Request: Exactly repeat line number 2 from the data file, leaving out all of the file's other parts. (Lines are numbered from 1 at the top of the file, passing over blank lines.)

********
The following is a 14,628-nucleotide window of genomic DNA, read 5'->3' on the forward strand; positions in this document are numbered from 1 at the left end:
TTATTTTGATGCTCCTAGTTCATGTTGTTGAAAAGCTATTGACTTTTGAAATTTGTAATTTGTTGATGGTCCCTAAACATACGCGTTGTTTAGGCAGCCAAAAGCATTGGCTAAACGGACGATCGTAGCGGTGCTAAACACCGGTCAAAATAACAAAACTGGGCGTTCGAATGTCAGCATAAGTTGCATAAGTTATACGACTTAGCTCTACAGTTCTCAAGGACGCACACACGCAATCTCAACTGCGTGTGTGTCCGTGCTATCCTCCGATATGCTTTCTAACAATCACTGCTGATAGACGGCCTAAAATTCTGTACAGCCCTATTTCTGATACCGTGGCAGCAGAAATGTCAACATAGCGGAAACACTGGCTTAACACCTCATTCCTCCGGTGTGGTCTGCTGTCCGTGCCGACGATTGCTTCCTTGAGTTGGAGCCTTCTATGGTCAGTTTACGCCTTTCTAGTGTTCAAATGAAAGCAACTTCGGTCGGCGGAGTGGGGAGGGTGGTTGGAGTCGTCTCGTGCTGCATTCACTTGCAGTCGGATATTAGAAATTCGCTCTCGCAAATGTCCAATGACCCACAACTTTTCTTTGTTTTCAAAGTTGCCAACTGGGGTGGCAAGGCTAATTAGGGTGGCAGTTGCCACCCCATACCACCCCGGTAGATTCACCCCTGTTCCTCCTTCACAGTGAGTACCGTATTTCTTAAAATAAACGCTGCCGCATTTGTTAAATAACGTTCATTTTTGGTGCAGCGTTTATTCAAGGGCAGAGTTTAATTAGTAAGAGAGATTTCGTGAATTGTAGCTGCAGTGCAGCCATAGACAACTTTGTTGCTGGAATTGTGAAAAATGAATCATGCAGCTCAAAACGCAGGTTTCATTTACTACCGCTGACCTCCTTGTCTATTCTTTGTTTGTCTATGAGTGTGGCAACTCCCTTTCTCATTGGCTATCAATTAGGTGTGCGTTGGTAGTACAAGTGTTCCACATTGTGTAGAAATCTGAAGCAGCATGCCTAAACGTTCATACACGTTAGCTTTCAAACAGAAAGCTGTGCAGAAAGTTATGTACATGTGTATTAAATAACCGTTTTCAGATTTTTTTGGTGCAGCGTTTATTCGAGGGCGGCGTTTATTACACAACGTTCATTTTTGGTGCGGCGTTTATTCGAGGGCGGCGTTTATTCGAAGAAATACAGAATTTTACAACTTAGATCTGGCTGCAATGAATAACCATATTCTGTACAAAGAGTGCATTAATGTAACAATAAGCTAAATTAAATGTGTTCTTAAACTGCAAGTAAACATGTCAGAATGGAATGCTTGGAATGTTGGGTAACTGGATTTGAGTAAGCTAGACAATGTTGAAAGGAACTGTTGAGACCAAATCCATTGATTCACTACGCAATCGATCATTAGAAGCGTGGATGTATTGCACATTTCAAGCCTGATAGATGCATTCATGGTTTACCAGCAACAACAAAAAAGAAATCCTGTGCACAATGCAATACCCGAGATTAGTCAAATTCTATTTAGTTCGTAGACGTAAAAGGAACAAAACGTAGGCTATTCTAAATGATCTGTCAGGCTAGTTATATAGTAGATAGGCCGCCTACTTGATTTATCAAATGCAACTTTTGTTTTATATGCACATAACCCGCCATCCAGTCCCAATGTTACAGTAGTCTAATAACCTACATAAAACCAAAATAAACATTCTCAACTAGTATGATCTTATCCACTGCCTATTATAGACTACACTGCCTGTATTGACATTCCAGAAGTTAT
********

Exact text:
TTATTTTGATGCTCCTAGTTCATGTTGTTGAAAAGCTATTGACTTTTGAAATTTGTAATTTGTTGATGGTCCCTAAACATACGCGTTGTTTAGGCAGCCAAAAGCATTGGCTAAACGGACGATCGTAGCGGTGCTAAACACCGGTCAAAATAACAAAACTGGGCGTTCGAATGTCAGCATAAGTTGCATAAGTTATACGACTTAGCTCTACAGTTCTCAAGGACGCACACACGCAATCTCAACTGCGTGTGTGTCCGTGCTATCCTCCGATATGCTTTCTAACAATCACTGCTGATAGACGGCCTAAAATTCTGTACAGCCCTATTTCTGATACCGTGGCAGCAGAAATGTCAACATAGCGGAAACACTGGCTTAACACCTCATTCCTCCGGTGTGGTCTGCTGTCCGTGCCGACGATTGCTTCCTTGAGTTGGAGCCTTCTATGGTCAGTTTACGCCTTTCTAGTGTTCAAATGAAAGCAACTTCGGTCGGCGGAGTGGGGAGGGTGGTTGGAGTCGTCTCGTGCTGCATTCACTTGCAGTCGGATATTAGAAATTCGCTCTCGCAAATGTCCAATGACCCACAACTTTTCTTTGTTTTCAAAGTTGCCAACTGGGGTGGCAAGGCTAATTAGGGTGGCAGTTGCCACCCCATACCACCCCGGTAGATTCACCCCTGTTCCTCCTTCACAGTGAGTACCGTATTTCTTAAAATAAACGCTGCCGCATTTGTTAAATAACGTTCATTTTTGGTGCAGCGTTTATTCAAGGGCAGAGTTTAATTAGTAAGAGAGATTTCGTGAATTGTAGCTGCAGTGCAGCCATAGACAACTTTGTTGCTGGAATTGTGAAAAATGAATCATGCAGCTCAAAACGCAGGTTTCATTTACTACCGCTGACCTCCTTGTCTATTCTTTGTTTGTCTATGAGTGTGGCAACTCCCTTTCTCATTGGCTATCAATTAGGTGTGCGTTGGTAGTACAAGTGTTCCACATTGTGTAGAAATCTGAAGCAGCATGCCTAAACGTTCATACACGTTAGCTTTCAAACAGAAAGCTGTGCAGAAAGTTATGTACATGTGTATTAAATAACCGTTTTCAGATTTTTTTGGTGCAGCGTTTATTCGAGGGCGGCGTTTATTACACAACGTTCATTTTTGGTGCGGCGTTTATTCGAGGGCGGCGTTTATTCGAAGAAATACAGAATTTTACAACTTAGATCTGGCTGCAATGAATAACCATATTCTGTACAAAGAGTGCATTAATGTAACAATAAGCTAAATTAAATGTGTTCTTAAACTGCAAGTAAACATGTCAGAATGGAATGCTTGGAATGTTGGGTAACTGGATTTGAGTAAGCTAGACAATGTTGAAAGGAACTGTTGAGACCAAATCCATTGATTCACTACGCAATCGATCATTAGAAGCGTGGATGTATTGCACATTTCAAGCCTGATAGATGCATTCATGGTTTACCAGCAACAACAAAAAAGAAATCCTGTGCACAATGCAATACCCGAGATTAGTCAAATTCTATTTAGTTCGTAGACGTAAAAGGAACAAAACGTAGGCTATTCTAAATGATCTGTCAGGCTAGTTATATAGTAGATAGGCCGCCTACTTGATTTATCAAATGCAACTTTTGTTTTATATGCACATAACCCGCCATCCAGTCCCAATGTTACAGTAGTCTAATAACCTACATAAAACCAAAATAAACATTCTCAACTAGTATGATCTTATCCACTGCCTATTATAGACTACACTGCCTGTATTGACATTCCAGAAGTTAT